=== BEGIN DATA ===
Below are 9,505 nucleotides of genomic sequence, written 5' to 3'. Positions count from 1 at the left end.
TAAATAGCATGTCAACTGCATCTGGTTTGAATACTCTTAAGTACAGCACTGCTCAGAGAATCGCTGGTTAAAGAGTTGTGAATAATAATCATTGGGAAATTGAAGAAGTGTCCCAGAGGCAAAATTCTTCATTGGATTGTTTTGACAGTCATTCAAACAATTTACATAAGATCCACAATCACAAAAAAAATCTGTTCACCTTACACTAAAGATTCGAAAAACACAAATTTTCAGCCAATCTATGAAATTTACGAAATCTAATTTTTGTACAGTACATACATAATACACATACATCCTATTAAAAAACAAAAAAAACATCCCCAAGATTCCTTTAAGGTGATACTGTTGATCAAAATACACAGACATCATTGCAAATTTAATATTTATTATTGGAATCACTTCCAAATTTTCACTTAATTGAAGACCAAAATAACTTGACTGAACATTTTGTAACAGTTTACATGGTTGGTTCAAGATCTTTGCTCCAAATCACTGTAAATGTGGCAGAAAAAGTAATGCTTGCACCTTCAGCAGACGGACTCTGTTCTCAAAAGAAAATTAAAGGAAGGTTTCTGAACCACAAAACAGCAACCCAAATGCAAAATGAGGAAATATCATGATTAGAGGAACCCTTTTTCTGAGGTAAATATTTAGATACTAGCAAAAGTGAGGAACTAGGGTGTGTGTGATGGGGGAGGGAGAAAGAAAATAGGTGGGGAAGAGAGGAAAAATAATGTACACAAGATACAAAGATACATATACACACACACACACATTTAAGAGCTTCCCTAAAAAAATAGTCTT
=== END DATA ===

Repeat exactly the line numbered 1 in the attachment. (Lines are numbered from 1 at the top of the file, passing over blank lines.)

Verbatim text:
Below are 9,505 nucleotides of genomic sequence, written 5' to 3'. Positions count from 1 at the left end.